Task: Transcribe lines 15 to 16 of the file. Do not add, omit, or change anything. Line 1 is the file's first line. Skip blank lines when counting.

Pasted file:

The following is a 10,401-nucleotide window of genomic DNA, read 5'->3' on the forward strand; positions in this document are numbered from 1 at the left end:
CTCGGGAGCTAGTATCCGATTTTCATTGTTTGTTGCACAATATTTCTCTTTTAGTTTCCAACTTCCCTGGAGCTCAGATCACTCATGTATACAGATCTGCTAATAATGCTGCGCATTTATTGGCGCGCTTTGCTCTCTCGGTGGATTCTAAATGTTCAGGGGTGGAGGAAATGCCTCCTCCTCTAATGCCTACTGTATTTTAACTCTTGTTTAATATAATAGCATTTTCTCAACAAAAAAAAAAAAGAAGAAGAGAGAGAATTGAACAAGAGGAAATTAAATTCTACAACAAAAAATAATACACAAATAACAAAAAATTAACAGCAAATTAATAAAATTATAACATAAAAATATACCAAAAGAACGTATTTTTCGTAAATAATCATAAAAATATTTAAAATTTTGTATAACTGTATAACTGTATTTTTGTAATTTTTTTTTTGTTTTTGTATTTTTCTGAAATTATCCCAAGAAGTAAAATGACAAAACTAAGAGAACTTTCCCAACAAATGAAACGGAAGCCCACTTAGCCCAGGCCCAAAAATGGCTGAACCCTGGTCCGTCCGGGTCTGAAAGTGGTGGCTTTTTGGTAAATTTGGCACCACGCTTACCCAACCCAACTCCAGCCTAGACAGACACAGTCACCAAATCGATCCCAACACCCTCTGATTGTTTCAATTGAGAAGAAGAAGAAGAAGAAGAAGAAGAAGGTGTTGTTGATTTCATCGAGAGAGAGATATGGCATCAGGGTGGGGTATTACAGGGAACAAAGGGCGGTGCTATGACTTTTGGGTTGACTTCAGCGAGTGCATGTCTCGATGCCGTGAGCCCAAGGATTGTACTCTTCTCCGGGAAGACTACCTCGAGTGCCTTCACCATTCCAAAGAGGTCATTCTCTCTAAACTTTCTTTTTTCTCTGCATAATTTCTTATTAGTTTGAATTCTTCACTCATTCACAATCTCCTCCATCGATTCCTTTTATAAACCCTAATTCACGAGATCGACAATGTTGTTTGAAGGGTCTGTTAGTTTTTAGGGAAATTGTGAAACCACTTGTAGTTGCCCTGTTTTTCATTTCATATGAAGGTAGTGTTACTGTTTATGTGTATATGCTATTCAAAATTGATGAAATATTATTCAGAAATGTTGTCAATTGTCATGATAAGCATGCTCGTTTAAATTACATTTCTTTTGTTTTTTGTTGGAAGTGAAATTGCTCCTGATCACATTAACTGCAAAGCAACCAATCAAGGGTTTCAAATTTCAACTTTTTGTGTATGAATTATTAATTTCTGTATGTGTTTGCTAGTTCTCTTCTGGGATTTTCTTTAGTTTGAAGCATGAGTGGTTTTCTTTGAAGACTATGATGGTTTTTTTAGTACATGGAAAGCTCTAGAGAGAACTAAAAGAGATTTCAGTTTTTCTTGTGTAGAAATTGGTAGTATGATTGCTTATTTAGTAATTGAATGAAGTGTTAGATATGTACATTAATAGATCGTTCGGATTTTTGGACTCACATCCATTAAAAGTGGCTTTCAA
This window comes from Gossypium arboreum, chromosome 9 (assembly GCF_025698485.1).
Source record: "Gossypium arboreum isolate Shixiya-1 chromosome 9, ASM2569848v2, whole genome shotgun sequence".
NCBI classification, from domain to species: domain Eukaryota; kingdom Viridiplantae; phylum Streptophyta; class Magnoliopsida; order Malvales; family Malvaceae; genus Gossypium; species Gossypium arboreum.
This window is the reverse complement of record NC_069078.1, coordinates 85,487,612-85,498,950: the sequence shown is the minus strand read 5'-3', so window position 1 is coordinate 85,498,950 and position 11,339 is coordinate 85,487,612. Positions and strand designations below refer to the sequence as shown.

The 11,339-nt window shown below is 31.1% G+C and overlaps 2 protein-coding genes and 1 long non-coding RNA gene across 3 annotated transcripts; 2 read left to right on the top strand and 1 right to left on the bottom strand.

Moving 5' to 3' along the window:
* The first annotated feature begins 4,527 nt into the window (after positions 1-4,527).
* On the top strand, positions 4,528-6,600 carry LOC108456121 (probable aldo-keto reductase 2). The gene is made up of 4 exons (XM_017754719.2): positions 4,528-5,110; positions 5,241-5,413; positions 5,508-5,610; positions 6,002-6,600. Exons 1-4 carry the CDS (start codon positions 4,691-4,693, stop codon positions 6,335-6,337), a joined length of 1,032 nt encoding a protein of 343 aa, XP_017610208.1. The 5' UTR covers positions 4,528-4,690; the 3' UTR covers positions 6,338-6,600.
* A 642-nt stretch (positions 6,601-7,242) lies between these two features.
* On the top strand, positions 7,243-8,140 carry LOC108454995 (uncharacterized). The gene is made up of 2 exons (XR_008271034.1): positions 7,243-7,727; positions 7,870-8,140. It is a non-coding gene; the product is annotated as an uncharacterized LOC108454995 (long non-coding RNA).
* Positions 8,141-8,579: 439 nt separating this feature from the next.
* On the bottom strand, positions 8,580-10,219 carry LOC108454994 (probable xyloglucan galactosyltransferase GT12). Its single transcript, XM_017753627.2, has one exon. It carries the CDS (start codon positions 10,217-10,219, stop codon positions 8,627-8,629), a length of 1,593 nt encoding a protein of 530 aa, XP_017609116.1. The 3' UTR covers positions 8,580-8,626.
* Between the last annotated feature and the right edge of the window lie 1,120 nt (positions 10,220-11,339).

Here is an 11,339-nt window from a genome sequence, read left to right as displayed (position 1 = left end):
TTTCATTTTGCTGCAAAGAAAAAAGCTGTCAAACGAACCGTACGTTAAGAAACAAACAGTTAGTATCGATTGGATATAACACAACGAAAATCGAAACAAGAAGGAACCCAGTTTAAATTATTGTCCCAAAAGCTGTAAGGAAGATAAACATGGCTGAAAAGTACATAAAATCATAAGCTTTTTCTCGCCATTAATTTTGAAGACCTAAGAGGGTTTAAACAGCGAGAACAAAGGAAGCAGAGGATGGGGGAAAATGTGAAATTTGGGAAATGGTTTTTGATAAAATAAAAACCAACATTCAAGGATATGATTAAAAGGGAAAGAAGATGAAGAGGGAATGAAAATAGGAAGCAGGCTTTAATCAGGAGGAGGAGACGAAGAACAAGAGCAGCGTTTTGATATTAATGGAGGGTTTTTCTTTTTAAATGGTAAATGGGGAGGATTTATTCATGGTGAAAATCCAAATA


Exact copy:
* Between the last annotated feature and the right edge of the window lie 1,120 nt (positions 10,220-11,339).

Here is an 11,339-nt window from a genome sequence, read left to right as displayed (position 1 = left end):